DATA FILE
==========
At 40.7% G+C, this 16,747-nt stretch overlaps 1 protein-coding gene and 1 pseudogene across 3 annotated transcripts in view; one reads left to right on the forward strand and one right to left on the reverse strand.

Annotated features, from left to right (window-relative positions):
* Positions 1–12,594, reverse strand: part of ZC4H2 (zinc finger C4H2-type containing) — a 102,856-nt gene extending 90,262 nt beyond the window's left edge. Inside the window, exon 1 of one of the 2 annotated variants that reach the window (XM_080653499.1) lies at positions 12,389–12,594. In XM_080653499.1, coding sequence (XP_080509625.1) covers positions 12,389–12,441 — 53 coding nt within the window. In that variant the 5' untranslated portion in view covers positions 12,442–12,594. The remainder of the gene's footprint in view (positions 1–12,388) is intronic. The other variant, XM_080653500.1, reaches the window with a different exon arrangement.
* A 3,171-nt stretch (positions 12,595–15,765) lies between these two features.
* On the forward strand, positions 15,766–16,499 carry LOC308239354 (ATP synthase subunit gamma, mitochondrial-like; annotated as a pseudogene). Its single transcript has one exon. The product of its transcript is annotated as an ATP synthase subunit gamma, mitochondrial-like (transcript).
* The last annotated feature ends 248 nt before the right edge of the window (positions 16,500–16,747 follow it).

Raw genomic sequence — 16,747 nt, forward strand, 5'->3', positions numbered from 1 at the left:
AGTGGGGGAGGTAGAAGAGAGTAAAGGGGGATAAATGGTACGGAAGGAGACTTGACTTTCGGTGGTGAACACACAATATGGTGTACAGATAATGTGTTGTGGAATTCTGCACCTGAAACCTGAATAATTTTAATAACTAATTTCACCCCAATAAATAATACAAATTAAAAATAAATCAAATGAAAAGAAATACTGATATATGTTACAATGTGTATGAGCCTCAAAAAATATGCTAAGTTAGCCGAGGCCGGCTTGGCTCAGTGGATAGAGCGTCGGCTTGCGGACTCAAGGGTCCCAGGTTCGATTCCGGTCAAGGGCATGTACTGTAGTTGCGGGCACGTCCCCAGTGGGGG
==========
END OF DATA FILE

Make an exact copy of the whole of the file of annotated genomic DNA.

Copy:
At 40.7% G+C, this 16,747-nt stretch overlaps 1 protein-coding gene and 1 pseudogene across 3 annotated transcripts in view; one reads left to right on the forward strand and one right to left on the reverse strand.

Annotated features, from left to right (window-relative positions):
* Positions 1–12,594, reverse strand: part of ZC4H2 (zinc finger C4H2-type containing) — a 102,856-nt gene extending 90,262 nt beyond the window's left edge. Inside the window, exon 1 of one of the 2 annotated variants that reach the window (XM_080653499.1) lies at positions 12,389–12,594. In XM_080653499.1, coding sequence (XP_080509625.1) covers positions 12,389–12,441 — 53 coding nt within the window. In that variant the 5' untranslated portion in view covers positions 12,442–12,594. The remainder of the gene's footprint in view (positions 1–12,388) is intronic. The other variant, XM_080653500.1, reaches the window with a different exon arrangement.
* A 3,171-nt stretch (positions 12,595–15,765) lies between these two features.
* On the forward strand, positions 15,766–16,499 carry LOC308239354 (ATP synthase subunit gamma, mitochondrial-like; annotated as a pseudogene). Its single transcript has one exon. The product of its transcript is annotated as an ATP synthase subunit gamma, mitochondrial-like (transcript).
* The last annotated feature ends 248 nt before the right edge of the window (positions 16,500–16,747 follow it).

Raw genomic sequence — 16,747 nt, forward strand, 5'->3', positions numbered from 1 at the left:
AGTGGGGGAGGTAGAAGAGAGTAAAGGGGGATAAATGGTACGGAAGGAGACTTGACTTTCGGTGGTGAACACACAATATGGTGTACAGATAATGTGTTGTGGAATTCTGCACCTGAAACCTGAATAATTTTAATAACTAATTTCACCCCAATAAATAATACAAATTAAAAATAAATCAAATGAAAAGAAATACTGATATATGTTACAATGTGTATGAGCCTCAAAAAATATGCTAAGTTAGCCGAGGCCGGCTTGGCTCAGTGGATAGAGCGTCGGCTTGCGGACTCAAGGGTCCCAGGTTCGATTCCGGTCAAGGGCATGTACTGTAGTTGCGGGCACGTCCCCAGTGGGGG